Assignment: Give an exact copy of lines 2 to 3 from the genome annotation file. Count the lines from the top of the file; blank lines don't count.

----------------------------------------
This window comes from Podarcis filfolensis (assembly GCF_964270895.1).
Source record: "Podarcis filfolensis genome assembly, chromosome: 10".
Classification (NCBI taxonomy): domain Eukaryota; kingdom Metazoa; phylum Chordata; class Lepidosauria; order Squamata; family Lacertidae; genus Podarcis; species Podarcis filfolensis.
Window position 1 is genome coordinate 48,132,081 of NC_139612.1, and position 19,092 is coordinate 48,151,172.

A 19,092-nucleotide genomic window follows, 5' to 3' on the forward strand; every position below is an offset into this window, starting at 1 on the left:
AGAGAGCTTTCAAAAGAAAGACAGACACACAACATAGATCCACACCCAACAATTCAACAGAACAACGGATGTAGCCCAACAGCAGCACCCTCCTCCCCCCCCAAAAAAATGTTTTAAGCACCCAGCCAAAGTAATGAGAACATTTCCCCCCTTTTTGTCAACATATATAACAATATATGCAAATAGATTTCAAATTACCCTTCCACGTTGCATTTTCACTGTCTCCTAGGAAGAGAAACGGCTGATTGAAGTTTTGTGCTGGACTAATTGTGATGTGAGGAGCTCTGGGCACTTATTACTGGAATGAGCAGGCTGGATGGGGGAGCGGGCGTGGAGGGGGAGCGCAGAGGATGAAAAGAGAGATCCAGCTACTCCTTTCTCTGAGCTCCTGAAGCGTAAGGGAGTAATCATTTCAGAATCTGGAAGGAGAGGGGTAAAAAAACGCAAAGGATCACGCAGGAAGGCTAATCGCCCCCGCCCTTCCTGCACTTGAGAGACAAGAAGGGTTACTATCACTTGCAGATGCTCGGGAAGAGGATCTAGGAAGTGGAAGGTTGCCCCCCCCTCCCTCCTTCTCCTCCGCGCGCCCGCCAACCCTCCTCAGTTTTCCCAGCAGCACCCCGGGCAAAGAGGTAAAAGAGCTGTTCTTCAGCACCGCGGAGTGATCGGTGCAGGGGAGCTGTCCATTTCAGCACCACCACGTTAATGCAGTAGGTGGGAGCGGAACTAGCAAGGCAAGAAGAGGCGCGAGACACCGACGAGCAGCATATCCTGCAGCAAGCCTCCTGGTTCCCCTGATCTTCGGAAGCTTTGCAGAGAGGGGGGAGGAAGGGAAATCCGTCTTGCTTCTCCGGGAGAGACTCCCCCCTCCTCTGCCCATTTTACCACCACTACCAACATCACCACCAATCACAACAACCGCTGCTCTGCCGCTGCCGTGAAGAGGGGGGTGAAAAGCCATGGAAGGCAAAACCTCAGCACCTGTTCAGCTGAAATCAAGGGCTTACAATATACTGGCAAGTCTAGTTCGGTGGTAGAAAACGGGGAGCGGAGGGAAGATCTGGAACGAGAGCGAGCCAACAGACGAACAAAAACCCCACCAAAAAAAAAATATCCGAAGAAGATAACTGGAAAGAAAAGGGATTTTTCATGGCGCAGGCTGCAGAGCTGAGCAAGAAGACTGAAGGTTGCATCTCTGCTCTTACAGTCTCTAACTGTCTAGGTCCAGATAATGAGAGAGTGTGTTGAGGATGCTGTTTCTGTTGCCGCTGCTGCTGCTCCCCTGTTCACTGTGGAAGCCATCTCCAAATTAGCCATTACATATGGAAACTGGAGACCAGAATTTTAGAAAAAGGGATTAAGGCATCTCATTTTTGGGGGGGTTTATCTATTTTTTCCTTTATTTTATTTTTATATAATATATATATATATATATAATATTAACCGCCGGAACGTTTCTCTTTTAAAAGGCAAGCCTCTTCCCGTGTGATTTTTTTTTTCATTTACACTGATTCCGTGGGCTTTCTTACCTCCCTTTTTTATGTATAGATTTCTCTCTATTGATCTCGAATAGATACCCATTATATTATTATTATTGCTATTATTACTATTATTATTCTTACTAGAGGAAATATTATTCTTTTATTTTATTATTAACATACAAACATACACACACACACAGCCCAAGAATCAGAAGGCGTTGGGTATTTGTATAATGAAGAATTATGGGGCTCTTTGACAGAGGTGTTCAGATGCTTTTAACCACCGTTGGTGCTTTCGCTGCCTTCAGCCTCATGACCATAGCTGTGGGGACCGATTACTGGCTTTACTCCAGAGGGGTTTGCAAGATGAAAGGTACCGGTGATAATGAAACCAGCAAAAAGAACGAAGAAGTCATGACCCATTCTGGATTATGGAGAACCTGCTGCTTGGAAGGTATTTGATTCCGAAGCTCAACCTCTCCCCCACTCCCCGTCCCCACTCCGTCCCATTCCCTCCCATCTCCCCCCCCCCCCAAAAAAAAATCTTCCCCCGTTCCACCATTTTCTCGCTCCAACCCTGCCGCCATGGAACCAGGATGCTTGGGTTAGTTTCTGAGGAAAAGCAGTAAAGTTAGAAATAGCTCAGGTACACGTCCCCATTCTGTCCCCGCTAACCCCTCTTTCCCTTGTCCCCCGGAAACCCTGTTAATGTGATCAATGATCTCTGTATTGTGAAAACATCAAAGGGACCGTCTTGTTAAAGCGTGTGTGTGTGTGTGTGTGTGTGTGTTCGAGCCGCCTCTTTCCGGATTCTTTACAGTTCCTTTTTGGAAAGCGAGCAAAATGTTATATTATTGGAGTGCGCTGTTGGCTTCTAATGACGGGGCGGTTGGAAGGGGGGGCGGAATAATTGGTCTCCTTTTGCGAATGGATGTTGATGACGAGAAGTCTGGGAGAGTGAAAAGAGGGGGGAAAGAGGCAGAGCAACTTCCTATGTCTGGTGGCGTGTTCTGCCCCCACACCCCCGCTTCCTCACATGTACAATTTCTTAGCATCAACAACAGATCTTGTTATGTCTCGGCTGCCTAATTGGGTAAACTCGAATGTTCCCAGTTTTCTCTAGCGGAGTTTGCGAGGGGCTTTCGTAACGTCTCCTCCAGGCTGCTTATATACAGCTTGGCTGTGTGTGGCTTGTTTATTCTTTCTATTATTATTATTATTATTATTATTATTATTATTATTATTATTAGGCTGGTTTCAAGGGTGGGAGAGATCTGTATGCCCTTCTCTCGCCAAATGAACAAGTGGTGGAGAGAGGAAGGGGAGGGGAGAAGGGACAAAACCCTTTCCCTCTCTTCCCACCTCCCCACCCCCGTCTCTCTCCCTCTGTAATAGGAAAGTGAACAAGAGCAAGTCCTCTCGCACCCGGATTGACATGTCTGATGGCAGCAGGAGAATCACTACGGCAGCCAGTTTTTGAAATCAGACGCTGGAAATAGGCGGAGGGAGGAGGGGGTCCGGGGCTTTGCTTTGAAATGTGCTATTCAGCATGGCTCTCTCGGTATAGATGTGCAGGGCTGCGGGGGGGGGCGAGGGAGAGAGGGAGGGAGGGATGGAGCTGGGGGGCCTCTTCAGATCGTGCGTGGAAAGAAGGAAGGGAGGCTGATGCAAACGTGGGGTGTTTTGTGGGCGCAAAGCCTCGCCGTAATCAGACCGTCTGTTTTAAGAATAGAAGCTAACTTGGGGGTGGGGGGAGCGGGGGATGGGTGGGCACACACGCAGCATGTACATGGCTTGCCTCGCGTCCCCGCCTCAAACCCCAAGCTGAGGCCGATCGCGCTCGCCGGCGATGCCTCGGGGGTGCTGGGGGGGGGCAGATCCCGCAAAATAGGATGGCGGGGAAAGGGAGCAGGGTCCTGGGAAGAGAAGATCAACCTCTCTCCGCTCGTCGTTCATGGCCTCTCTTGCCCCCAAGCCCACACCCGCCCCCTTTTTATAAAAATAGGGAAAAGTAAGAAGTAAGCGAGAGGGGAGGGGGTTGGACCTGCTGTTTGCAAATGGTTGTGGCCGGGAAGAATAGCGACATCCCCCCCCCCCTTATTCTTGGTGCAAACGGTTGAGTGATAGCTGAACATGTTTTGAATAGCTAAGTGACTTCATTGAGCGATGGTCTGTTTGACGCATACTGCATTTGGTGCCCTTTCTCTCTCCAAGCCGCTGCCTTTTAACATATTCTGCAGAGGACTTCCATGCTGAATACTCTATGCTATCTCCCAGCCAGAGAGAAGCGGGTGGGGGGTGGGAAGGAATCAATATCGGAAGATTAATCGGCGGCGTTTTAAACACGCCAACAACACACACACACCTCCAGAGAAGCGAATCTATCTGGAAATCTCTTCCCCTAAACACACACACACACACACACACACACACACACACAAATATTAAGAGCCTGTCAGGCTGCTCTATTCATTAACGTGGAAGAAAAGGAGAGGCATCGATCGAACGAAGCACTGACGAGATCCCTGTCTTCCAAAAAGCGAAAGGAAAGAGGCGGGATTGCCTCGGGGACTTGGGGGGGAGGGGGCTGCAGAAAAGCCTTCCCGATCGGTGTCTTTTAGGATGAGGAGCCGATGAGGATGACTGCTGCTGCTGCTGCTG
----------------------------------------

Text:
Source record: "Podarcis filfolensis genome assembly, chromosome: 10".
Classification (NCBI taxonomy): domain Eukaryota; kingdom Metazoa; phylum Chordata; class Lepidosauria; order Squamata; family Lacertidae; genus Podarcis; species Podarcis filfolensis.